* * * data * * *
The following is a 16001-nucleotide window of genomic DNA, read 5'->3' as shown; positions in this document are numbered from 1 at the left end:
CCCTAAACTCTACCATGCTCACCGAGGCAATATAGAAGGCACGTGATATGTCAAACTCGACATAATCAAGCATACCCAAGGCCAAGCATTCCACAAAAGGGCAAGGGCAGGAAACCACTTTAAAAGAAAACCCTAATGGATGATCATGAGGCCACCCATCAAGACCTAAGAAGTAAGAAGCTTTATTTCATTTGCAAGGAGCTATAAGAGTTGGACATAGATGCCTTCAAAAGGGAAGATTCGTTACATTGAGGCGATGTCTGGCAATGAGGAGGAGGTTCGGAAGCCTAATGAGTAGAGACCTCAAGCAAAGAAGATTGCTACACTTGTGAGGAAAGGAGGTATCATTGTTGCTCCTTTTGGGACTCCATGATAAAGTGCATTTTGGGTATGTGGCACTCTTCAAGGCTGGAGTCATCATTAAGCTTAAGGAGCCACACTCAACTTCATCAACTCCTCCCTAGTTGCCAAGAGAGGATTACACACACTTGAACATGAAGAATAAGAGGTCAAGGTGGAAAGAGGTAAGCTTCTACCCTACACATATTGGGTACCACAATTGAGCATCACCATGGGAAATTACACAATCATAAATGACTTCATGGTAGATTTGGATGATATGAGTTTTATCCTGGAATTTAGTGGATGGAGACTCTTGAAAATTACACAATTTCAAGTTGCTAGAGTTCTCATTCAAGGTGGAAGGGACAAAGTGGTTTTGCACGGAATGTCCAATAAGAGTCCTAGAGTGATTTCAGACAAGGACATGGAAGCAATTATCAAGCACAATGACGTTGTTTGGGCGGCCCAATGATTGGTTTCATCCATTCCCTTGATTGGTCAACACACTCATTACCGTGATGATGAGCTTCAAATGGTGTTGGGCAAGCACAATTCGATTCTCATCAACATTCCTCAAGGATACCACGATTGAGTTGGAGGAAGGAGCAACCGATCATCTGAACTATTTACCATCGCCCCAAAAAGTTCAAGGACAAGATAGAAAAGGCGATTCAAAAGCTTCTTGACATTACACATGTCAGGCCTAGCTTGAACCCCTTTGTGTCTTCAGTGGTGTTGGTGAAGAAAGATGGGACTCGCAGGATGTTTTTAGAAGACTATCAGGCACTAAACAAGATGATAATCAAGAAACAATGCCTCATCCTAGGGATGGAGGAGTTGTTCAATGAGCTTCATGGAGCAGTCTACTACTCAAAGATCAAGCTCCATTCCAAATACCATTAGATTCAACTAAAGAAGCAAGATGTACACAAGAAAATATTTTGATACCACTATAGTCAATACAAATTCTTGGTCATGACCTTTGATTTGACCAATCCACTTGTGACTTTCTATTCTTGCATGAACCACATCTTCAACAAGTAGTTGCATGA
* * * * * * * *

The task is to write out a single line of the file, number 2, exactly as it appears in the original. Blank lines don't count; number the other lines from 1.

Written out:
CCCTAAACTCTACCATGCTCACCGAGGCAATATAGAAGGCACGTGATATGTCAAACTCGACATAATCAAGCATACCCAAGGCCAAGCATTCCACAAAAGGGCAAGGGCAGGAAACCACTTTAAAAGAAAACCCTAATGGATGATCATGAGGCCACCCATCAAGACCTAAGAAGTAAGAAGCTTTATTTCATTTGCAAGGAGCTATAAGAGTTGGACATAGATGCCTTCAAAAGGGAAGATTCGTTACATTGAGGCGATGTCTGGCAATGAGGAGGAGGTTCGGAAGCCTAATGAGTAGAGACCTCAAGCAAAGAAGATTGCTACACTTGTGAGGAAAGGAGGTATCATTGTTGCTCCTTTTGGGACTCCATGATAAAGTGCATTTTGGGTATGTGGCACTCTTCAAGGCTGGAGTCATCATTAAGCTTAAGGAGCCACACTCAACTTCATCAACTCCTCCCTAGTTGCCAAGAGAGGATTACACACACTTGAACATGAAGAATAAGAGGTCAAGGTGGAAAGAGGTAAGCTTCTACCCTACACATATTGGGTACCACAATTGAGCATCACCATGGGAAATTACACAATCATAAATGACTTCATGGTAGATTTGGATGATATGAGTTTTATCCTGGAATTTAGTGGATGGAGACTCTTGAAAATTACACAATTTCAAGTTGCTAGAGTTCTCATTCAAGGTGGAAGGGACAAAGTGGTTTTGCACGGAATGTCCAATAAGAGTCCTAGAGTGATTTCAGACAAGGACATGGAAGCAATTATCAAGCACAATGACGTTGTTTGGGCGGCCCAATGATTGGTTTCATCCATTCCCTTGATTGGTCAACACACTCATTACCGTGATGATGAGCTTCAAATGGTGTTGGGCAAGCACAATTCGATTCTCATCAACATTCCTCAAGGATACCACGATTGAGTTGGAGGAAGGAGCAACCGATCATCTGAACTATTTACCATCGCCCCAAAAAGTTCAAGGACAAGATAGAAAAGGCGATTCAAAAGCTTCTTGACATTACACATGTCAGGCCTAGCTTGAACCCCTTTGTGTCTTCAGTGGTGTTGGTGAAGAAAGATGGGACTCGCAGGATGTTTTTAGAAGACTATCAGGCACTAAACAAGATGATAATCAAGAAACAATGCCTCATCCTAGGGATGGAGGAGTTGTTCAATGAGCTTCATGGAGCAGTCTACTACTCAAAGATCAAGCTCCATTCCAAATACCATTAGATTCAACTAAAGAAGCAAGATGTACACAAGAAAATATTTTGATACCACTATAGTCAATACAAATTCTTGGTCATGACCTTTGATTTGACCAATCCACTTGTGACTTTCTATTCTTGCATGAACCACATCTTCAACAAGTAGTTGCATGA